Introduction to Competing Risk Model in the Epidemiological Research

Alipour, Abbas and Shokri, Abolghasem and Yasari, Fatemeh and Khodakarim, Soheila (2018) Introduction to Competing Risk Model in the Epidemiological Research. International Journal of Epidemiologic Research, 5 (3).

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Background and aims: Chronic kidney disease (CKD) is a public health challenge worldwide, with adverse consequences of kidney failure, cardiovascular disease (CVD), and premature death. The CKD leads to the end-stage of renal disease (ESRD) if late/not diagnosed. Competing risk modeling is a major issue in epidemiology research. In epidemiological study, sometimes, inappropriate methods (i.e. Kaplan-Meier method) have been used to estimate probabilities for an event of interest in the presence of competing risks. In these situations, competing risk analysis is preferred to other models in survival analysis studies. The purpose of this study was to describe the bias resulting from the use of standard survival analysis to estimate the survival of a patient with ESRD and to provide alternate statistical methods considering the competing risk. Methods: In this retrospective study, 359 patients referred to the hemodialysis department of Shahid Ayatollah Ashrafi Esfahani hospital in Tehran, and underwent continuous hemodialysis for at least three months. Data were collected through patient’s medical history contained in the records (during 2011-2017). To evaluate the effects of research factors on the outcome, cause-specific hazard model and competing risk models were fitted. The data were analyzed using Stata (a general-purpose statistical software package) software, version 14 and SPSS software, version 21, through descriptive and analytical statistics. Results: The median duration of follow-up was 3.12 years and mean age at ESRD diagnosis was 66.47 years old. Each year increase in age was associated with a 98% increase in hazard of death. In this study, statistical analysis based on the competing risk model showed that age, age of diagnosis, level of education (under diploma), and body mass index (BMI) were significantly associated with death (hazard ratio [HR] = 0.98, P < 0.001, HR = 0.99, P < 0.001, HR = 2.66, P = 0.008, and HR = 0.98, P < 0.020, respectively). Conclusion: In analysis of competing risk data, it was found that providing both the results of the event of interest and those of competing risks were of importance. The Cox model, which ignored the competing risks, presented the different estimates and results as compared to the proportional sub-distribution hazards model. Thus, it was revealed that in the analysis of competing risks data, the sub-distribution proportion hazards model was more appropriate than the Cox model.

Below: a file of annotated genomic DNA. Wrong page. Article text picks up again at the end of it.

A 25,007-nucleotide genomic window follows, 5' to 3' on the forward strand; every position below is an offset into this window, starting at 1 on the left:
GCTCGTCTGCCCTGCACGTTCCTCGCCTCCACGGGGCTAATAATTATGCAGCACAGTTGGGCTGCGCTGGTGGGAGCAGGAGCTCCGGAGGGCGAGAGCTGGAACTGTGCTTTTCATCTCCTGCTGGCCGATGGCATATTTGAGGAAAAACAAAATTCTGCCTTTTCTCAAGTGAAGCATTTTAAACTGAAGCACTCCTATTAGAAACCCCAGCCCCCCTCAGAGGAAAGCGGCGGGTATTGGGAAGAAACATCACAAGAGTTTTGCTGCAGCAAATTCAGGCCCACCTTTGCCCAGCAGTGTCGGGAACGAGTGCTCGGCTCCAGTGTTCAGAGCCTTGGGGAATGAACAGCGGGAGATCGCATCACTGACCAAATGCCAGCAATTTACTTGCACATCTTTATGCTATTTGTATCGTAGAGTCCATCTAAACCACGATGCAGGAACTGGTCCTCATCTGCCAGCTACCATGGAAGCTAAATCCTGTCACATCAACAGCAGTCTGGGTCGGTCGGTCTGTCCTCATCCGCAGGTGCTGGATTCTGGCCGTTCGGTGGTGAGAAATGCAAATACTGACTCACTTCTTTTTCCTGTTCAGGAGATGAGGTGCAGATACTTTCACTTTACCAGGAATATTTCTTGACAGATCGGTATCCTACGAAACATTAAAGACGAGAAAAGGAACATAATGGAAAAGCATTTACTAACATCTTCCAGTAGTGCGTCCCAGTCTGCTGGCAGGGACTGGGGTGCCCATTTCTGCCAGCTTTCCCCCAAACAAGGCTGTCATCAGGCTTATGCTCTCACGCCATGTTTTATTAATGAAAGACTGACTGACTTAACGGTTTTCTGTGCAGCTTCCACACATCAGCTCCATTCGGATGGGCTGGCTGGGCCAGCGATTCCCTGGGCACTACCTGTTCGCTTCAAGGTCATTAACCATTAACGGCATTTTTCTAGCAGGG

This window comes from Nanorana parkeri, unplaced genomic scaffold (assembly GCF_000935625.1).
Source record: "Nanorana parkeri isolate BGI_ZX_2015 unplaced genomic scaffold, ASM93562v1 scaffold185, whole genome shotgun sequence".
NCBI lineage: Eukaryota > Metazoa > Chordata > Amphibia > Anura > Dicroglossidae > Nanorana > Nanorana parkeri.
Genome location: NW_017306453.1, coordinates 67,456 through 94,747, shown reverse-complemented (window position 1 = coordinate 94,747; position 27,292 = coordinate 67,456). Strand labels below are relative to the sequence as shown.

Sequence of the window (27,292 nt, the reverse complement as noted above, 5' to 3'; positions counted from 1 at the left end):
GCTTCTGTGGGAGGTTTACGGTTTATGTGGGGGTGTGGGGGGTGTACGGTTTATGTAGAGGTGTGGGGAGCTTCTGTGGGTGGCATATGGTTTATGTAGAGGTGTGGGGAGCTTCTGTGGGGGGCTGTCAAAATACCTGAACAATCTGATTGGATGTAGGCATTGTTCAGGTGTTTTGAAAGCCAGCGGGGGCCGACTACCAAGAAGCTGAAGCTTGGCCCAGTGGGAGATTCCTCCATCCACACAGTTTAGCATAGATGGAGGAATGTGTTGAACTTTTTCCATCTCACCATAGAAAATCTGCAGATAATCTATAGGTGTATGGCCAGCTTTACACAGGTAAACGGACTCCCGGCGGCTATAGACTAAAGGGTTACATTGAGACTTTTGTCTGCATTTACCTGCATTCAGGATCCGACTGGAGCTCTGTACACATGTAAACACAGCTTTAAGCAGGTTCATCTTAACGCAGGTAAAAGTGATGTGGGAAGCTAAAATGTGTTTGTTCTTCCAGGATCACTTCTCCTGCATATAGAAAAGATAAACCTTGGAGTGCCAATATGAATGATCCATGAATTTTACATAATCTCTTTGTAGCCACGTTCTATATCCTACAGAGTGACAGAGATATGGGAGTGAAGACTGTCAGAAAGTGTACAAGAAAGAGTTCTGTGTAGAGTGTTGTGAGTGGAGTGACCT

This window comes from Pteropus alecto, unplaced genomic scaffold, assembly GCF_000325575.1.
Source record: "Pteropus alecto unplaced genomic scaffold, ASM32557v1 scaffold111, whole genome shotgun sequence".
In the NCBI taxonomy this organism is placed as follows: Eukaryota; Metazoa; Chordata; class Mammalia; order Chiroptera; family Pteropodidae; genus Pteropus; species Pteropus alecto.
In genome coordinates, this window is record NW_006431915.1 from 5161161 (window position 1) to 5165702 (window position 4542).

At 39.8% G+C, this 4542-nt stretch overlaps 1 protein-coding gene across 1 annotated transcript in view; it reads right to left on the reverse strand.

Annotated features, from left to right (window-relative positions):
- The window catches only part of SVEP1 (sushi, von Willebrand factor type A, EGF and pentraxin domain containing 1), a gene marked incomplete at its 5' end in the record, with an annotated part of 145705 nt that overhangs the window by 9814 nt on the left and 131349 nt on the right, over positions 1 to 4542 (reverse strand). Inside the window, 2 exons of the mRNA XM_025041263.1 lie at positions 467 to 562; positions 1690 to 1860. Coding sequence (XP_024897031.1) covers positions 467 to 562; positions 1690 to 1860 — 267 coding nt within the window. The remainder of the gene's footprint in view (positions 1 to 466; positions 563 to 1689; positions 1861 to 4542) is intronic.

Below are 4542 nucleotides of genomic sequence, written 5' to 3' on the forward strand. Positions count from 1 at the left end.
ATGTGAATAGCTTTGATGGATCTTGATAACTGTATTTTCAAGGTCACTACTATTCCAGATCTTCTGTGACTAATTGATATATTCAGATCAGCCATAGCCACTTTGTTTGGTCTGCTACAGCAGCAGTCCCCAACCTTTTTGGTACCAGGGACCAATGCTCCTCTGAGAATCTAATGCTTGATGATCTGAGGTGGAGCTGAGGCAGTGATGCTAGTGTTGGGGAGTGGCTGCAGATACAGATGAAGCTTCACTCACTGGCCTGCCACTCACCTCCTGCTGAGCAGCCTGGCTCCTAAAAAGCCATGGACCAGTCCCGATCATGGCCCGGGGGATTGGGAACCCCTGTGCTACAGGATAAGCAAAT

Item Type: Article
Uncontrolled Keywords: Competing risk, Survival analysis, Epidemiological research
Subjects: WA Public Health
WC Communicable Diseases
QW Microbiology and Immunology
Divisions: Faculty of Medicine
Depositing User: Unnamed user with email
Date Deposited: 30 Sep 2018 05:55
Last Modified: 30 Sep 2018 05:55

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